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I would like to develop a test to identify which variables in my data set have a variation higher than the "average variability".

I'm struggling with that since days, and I also tried in vain to look for help in other forums.

I have data from biological experiments, that look like this:

v1 2 1.8 1.5 1.9 2.1 1.78 1.95 2.0 2.1  
v2 2 100 -5.2  
v3 1 -1.3 -2 2.3  
v4 1 1.5 1.6 1.9 2.1 2.0 2.4 -1.1 2.3 1.5 1.6 1.9 1.8 1.6

These represent gene expressions. Now, I would expect that all values of each variable(genes) are more or less similar, since the values are repeat measurements of the same gene.

Having a variable with such a huge difference, as v2 , doesn't have sense, because the repeated measurements should give consistent values. Therefore, it has to come from a methodological error and the variable (gene) has to be discarded.

I was looking for a method (possible a statistical test) in R which could identify the "average variability" among my samples and report me which variables (genes) have a variability significantly greater. This means that for these genes my data are not good enough to estimate the expression, and I have to discard them.

I would really appreciate any suggestion/links/advice/methods on test I could use for my purpose.

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migrated from stackoverflow.com Jul 8 '14 at 9:57

This question came from our site for professional and enthusiast programmers.

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    $\begingroup$ ok, thank you and sorry, but also there I did not manage to find much help. $\endgroup$ – efrem Jul 3 '14 at 10:42
  • $\begingroup$ If you think it is the case, feel free to put this off. $\endgroup$ – efrem Jul 3 '14 at 10:50
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I just looked at this.

My approach was:

  • compute the mean, standard deviation, and count for each set of samples
  • compute the critical t-threshold given alpha, the sample size, and the nature of the fit (quadratic). I was using excel so I used "T.inv".
  • transform the data by subtracting the mean, then dividing by the standard deviation, then comparing the absolute value to the t-threshold.
  • If it is above the threshold then it is classified as an outlier

Note: alpha is a parameter. If you want to make your fit "wider" then use a smaller value. If you want more data to be classified as possible outlier then use a higher value. It is exceptionally good if you can take the time to understand what "alpha" means in the statistical sense of this threshold.

I notice you have rows with 3 samples - that is dangerous:

Having two samples and computing the standard deviation is like having one sample and computing the mean. The math gives you a number, but it is as sample-sparse as mathematics can go and still give a value - it is on the edge of the cliff of oblivion and is not very informative. Get more samples.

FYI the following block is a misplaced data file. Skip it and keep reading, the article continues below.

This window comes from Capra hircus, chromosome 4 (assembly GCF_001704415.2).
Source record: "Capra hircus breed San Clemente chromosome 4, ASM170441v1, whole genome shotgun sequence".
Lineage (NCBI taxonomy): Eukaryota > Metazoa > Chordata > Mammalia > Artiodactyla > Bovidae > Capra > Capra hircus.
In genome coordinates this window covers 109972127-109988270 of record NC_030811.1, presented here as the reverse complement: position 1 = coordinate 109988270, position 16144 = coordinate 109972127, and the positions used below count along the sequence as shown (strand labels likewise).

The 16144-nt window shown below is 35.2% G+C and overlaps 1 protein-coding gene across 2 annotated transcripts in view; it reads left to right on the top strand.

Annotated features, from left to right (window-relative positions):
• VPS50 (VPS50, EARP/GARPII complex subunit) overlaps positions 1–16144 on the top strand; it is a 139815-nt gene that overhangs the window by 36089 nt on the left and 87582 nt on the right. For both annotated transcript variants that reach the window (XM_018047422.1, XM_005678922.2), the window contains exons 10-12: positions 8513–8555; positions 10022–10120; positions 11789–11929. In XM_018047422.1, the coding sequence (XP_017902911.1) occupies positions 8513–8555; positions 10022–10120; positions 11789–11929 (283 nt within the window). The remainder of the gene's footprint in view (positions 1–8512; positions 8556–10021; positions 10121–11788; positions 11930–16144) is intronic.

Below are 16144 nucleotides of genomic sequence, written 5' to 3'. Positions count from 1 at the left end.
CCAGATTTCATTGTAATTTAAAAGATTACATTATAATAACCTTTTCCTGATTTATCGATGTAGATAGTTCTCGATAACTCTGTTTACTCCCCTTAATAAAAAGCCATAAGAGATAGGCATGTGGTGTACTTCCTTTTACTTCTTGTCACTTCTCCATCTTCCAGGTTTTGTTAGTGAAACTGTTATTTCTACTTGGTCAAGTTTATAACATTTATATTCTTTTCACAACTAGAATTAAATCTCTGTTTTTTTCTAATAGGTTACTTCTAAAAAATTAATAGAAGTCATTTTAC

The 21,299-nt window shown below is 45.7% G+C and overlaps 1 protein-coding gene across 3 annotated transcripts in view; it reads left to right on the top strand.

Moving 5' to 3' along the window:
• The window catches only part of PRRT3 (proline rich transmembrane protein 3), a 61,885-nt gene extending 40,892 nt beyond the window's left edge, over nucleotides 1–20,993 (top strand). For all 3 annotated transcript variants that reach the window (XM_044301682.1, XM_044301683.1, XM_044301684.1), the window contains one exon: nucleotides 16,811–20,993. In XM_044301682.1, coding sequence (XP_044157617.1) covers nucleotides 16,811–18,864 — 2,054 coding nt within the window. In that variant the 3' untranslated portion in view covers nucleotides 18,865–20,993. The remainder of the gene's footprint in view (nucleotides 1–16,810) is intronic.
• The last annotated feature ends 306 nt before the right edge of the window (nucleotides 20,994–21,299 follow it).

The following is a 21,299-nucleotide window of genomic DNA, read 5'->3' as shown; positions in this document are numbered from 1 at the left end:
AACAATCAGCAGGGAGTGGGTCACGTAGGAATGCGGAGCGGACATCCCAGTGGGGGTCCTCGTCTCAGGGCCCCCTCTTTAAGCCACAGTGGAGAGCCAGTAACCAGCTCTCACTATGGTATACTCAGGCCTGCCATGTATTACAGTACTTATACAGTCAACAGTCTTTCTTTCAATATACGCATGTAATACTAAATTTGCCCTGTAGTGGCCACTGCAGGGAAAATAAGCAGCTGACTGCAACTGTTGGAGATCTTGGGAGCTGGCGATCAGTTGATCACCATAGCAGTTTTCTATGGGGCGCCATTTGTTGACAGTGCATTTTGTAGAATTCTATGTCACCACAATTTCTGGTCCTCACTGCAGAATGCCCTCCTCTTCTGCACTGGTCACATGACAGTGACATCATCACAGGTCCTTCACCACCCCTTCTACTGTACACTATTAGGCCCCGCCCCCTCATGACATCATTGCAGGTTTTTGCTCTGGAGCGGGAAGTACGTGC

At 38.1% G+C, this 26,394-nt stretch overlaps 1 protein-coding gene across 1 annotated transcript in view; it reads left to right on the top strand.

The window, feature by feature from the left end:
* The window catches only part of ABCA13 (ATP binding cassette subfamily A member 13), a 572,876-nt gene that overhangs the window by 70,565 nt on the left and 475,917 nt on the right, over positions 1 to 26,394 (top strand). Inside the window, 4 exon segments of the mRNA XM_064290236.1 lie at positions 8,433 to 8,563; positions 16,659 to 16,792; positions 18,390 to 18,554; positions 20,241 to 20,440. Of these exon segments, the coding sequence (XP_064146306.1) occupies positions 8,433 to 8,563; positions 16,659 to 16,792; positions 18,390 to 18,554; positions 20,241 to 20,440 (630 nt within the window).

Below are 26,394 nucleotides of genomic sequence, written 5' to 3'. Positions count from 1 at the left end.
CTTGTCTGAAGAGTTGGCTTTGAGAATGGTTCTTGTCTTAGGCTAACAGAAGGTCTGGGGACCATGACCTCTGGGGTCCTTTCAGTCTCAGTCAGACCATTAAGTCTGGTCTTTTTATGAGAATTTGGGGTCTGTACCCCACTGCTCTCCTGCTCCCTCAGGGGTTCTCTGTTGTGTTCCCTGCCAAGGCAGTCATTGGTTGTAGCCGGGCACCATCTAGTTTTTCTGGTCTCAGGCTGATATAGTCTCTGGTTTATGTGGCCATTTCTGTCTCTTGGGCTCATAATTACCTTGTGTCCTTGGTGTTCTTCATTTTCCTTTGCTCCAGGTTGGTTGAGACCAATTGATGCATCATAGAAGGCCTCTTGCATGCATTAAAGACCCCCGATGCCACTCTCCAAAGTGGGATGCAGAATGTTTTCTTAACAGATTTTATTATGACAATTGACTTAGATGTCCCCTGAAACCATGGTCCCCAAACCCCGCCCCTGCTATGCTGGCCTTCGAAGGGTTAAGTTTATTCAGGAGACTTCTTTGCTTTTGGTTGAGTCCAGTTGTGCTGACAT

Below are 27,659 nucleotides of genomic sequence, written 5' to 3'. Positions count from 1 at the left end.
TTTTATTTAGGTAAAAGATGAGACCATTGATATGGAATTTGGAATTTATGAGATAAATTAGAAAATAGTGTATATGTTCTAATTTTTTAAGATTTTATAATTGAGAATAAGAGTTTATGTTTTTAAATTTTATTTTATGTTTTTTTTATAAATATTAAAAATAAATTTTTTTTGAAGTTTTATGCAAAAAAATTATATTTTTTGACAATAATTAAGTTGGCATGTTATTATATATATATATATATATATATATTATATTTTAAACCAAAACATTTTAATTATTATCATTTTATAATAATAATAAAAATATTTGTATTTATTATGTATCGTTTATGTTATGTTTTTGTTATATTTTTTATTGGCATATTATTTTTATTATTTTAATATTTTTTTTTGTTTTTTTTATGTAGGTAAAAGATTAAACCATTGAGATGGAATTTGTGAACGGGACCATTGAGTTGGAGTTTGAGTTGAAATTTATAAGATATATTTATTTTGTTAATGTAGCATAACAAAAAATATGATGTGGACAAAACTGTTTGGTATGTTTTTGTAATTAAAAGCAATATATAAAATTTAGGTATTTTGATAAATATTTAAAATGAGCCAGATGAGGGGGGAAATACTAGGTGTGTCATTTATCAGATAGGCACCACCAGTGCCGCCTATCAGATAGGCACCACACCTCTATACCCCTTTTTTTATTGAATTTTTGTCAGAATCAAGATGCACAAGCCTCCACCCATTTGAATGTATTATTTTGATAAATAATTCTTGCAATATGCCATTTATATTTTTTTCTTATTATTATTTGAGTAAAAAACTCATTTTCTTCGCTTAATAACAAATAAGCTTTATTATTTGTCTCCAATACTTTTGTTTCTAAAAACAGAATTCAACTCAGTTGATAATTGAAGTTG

There are rules of thumb that say 5, 10, 30, 100 or 300 are sufficient. If you are going below 5 then you had best have a great defense for why the math isn't bad.

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The "average variability" that you want to measure, should translate in Standard Deviation for statistics. It's pretty easy to compute STD in R, so look up the definition of Standard Deviation on google to see if it matches with what you want to find.

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  • $\begingroup$ I referred to the "average variability" as a value which estimate how much each samples can vary modeled from the variability/dispersion of the single variables. I do not refer to the variability of each variable. $\endgroup$ – efrem Jul 3 '14 at 10:40
  • $\begingroup$ Yes, you are right. But we are still talking about different things. I want to create a model considering std.v1, std.v2, std.v3..., which I can use to predict that with a certain confidence a variable in this dataset has a std in a specific range. Samples with high std will be out of the model, and I want to identify and remove them. $\endgroup$ – efrem Jul 3 '14 at 10:49
  • $\begingroup$ Compute std of each sample. Remove samples with high stds that mean there was some error. Computation of std is easy in R. You'll have to define somehow the accepted std, which is specific to your application. Your problem is the programmatistical implementation of 1.find std of each sample, 2. remove rotten samples. ? $\endgroup$ – a_kats Jul 3 '14 at 11:03
  • $\begingroup$ @efrem: To translate "a_kats"'s suggestion in R code: if you have all your "v"s in a list, you could sapply(my_list_of_v, var) and then call boxplot.stats with a suitable for your needs "coef" argument. E.g. boxplot.stats(sapply(my_list_of_v, var), coef = 1.5)$out returns no outliers while boxplot.stats(sapply(my_list_of_v, var), coef = 0.9)$out returns. $\endgroup$ – alexis_laz Jul 3 '14 at 11:20
  • $\begingroup$ thank you. I guess that the boxplot calculate outliers based on quantiles and assuming normally distributed data. For me is not always the case, so I was looking for something which could consider the trend of the data as well. $\endgroup$ – efrem Jul 3 '14 at 11:53

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